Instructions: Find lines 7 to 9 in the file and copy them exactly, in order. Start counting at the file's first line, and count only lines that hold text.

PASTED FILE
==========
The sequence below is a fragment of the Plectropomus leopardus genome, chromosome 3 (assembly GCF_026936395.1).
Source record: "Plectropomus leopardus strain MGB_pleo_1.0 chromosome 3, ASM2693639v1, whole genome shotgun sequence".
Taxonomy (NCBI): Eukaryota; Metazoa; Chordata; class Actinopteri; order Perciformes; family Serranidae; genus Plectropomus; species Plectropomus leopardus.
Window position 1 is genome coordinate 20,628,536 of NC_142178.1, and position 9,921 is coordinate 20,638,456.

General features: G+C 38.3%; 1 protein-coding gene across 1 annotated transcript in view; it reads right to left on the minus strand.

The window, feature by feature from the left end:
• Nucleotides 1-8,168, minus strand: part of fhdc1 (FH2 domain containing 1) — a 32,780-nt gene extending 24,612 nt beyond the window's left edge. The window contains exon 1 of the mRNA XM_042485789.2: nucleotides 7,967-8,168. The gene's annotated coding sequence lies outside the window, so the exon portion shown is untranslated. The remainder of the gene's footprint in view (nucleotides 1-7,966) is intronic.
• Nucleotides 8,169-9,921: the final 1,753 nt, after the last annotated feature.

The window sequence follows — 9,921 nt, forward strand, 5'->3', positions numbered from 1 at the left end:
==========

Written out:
• Nucleotides 1-8,168, minus strand: part of fhdc1 (FH2 domain containing 1) — a 32,780-nt gene extending 24,612 nt beyond the window's left edge. The window contains exon 1 of the mRNA XM_042485789.2: nucleotides 7,967-8,168. The gene's annotated coding sequence lies outside the window, so the exon portion shown is untranslated. The remainder of the gene's footprint in view (nucleotides 1-7,966) is intronic.
• Nucleotides 8,169-9,921: the final 1,753 nt, after the last annotated feature.

The window sequence follows — 9,921 nt, forward strand, 5'->3', positions numbered from 1 at the left end: